A considerable part of the book, "The Heineken Story", deals with the Dutch mogul's personal and professional career, from troubled students to uncrowned king of beer.
Not to be assigned as a compulsory labor force in World War II, Freddy was hired by the brewery as soon as he finished school. In 1946, when he was 23, he was sent to the United States to learn Van Munching's commercial tactics.
He spent two years working as a sales promoter in the United States. He then returned to Europe to learn the basics of corporate finance by taking a junior position at a brewery bank.
Due to Henri Pierre's inattention, the Heineken family lost its majority stake in the brewery. Alfred then set a life goal of regaining control of the company.
In 1954, after nearly a decade of financial juggling, he managed to become Heineken's majority partner. His focus became the modernization of Heineken's corporate identity.
It was during this period that the brand gained the iconic green bottle and a more harmonious font, with the famous' 'and 'smiling' slightly counter-clockwise.
In the summer of 1970, then-Heineken president Oscar Wittert van Hoogland suffered a heart attack and stepped down. The following year, Freddy finally managed to assume the presidency of the company.
Under his command, the company's dominance over the European market has expanded considerably.
The tycoon retired in 1995, being succeeded by Karel Vuursteen. He died in January 2002 at the age of 78. His shares were transferred to Charlene de Carvalho-Heineken, his only heiress, who was responsible to keep the company under family control.
The legendary beer slogan launched in the mid-1960s was part of the company's unique branding restructuring. Such a distinctive image has made it recognized around the world.
The new consumption habits that have been consolidated since the 1950s completely changed the beer market from the influence of TVs.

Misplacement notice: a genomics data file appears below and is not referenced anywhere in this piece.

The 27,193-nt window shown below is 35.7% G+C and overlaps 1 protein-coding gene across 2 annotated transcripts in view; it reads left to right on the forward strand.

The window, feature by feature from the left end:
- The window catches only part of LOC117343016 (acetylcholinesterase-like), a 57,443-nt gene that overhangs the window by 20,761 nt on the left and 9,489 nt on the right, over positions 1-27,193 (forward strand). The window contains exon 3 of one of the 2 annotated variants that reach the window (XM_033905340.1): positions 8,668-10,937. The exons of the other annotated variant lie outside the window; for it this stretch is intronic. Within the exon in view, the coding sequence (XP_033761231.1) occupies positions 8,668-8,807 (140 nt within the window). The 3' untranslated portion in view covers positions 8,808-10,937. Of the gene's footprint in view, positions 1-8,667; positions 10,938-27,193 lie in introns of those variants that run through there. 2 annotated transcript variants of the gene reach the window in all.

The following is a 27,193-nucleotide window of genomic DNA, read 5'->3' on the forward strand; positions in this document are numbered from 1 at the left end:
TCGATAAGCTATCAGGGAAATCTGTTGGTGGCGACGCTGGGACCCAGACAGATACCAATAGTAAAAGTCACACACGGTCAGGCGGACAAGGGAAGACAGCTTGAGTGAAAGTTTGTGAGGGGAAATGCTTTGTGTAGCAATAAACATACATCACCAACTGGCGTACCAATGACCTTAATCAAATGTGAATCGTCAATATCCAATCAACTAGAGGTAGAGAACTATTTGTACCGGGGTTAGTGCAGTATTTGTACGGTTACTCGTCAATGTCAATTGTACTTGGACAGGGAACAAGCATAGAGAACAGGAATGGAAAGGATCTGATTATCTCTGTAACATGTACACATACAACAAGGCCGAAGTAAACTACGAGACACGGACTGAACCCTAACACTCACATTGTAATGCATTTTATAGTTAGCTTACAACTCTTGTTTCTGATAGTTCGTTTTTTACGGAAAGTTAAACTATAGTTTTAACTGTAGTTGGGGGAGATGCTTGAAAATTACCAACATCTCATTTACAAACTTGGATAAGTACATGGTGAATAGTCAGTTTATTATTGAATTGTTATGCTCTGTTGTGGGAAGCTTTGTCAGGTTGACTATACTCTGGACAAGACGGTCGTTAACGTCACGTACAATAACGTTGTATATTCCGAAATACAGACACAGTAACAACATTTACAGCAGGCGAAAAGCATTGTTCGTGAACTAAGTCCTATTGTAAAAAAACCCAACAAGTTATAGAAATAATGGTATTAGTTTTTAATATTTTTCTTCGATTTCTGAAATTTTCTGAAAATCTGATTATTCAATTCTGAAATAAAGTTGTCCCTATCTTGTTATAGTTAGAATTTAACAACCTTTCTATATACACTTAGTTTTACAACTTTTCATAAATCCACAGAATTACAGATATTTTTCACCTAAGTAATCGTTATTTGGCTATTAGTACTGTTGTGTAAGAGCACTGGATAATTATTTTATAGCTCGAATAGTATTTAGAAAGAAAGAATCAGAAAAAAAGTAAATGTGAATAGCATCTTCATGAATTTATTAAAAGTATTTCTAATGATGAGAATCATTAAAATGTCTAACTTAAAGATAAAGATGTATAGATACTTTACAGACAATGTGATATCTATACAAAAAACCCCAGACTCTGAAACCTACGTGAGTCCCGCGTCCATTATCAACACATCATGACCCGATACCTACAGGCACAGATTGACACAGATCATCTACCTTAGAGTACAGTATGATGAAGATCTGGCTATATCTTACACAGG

From then on, the company saw the importance of publicizing the brand in commercials. Branding and packaging became very important, and Heineken adapted its marketing and distribution to encourage domestic consumption.
According to Barbara Smit, Heineken's unusual style of advertising has started a trend quite copied by the competition.
The advertising that ensured the company's success in the UK - "Heineken refreshes the parts other beers cannot reach" - even appears in the Oxford Quotation Dictionary as one of the most successful advertising phrases of all time.
Between the 1980s and 1990s, the big brewers got into a fierce dispute that completely altered the market's configuration. After the "Beer Wars", the world market was dominated by only four companies.
In the process, Heineken has factories on all continents. After Freddy's death, the company began to expand its business in Asia, Latin America, and Russia.
Encouraged by globalization and the internet, the brand currently invests in global marketing strategies, connecting its followers. In addition, they seek to innovate their products and packaging to provide a better customer experience.
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Heineken's impressive history highlights the ability of company managers to adapt to market changes through efficient partnerships and innovative marketing strategies.
This was only possible thanks to the efforts of employees aligned with the company's expansionary objectives.
More than a large company, Heineken is a legacy, and Barbara Smit proved it in her book "The Heineken Story".